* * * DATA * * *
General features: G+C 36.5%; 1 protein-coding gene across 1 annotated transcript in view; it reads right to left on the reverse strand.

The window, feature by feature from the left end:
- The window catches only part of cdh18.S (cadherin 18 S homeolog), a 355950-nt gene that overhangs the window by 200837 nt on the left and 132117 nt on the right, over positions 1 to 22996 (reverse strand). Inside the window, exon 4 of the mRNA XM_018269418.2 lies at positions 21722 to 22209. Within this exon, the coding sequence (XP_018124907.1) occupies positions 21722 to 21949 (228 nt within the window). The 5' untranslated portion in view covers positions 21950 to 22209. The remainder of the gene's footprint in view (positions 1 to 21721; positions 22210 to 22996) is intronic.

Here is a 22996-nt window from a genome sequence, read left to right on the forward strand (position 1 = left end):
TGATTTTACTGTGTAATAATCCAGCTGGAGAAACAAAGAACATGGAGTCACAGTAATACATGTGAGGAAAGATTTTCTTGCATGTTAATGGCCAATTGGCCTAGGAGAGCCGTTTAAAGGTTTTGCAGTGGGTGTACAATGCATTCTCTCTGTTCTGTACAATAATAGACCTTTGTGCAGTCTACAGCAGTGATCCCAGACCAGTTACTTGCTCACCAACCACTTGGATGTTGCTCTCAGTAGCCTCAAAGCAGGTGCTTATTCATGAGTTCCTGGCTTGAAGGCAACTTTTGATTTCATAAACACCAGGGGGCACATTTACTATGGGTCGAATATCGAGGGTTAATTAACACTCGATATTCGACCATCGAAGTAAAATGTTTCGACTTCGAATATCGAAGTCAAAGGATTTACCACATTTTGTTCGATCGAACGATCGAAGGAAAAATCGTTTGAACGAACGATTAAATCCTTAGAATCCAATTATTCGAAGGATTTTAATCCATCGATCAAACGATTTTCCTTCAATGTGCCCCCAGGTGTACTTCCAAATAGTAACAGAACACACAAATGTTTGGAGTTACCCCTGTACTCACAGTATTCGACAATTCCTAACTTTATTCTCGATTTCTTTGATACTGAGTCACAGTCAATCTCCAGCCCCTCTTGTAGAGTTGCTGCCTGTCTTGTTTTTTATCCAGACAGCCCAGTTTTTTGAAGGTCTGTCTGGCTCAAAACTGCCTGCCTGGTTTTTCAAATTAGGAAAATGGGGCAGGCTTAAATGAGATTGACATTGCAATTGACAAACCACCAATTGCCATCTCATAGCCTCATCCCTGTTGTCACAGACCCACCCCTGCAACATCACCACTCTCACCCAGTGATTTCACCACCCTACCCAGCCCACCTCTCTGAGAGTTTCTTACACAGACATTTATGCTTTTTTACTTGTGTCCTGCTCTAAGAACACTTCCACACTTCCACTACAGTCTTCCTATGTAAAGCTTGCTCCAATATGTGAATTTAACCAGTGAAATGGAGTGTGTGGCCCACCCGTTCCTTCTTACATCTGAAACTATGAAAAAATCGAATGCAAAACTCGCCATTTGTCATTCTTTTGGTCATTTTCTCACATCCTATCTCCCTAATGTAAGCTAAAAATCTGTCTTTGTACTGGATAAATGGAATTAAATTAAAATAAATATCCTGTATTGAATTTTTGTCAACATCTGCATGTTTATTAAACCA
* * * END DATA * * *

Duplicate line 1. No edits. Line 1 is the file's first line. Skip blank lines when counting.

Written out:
General features: G+C 36.5%; 1 protein-coding gene across 1 annotated transcript in view; it reads right to left on the reverse strand.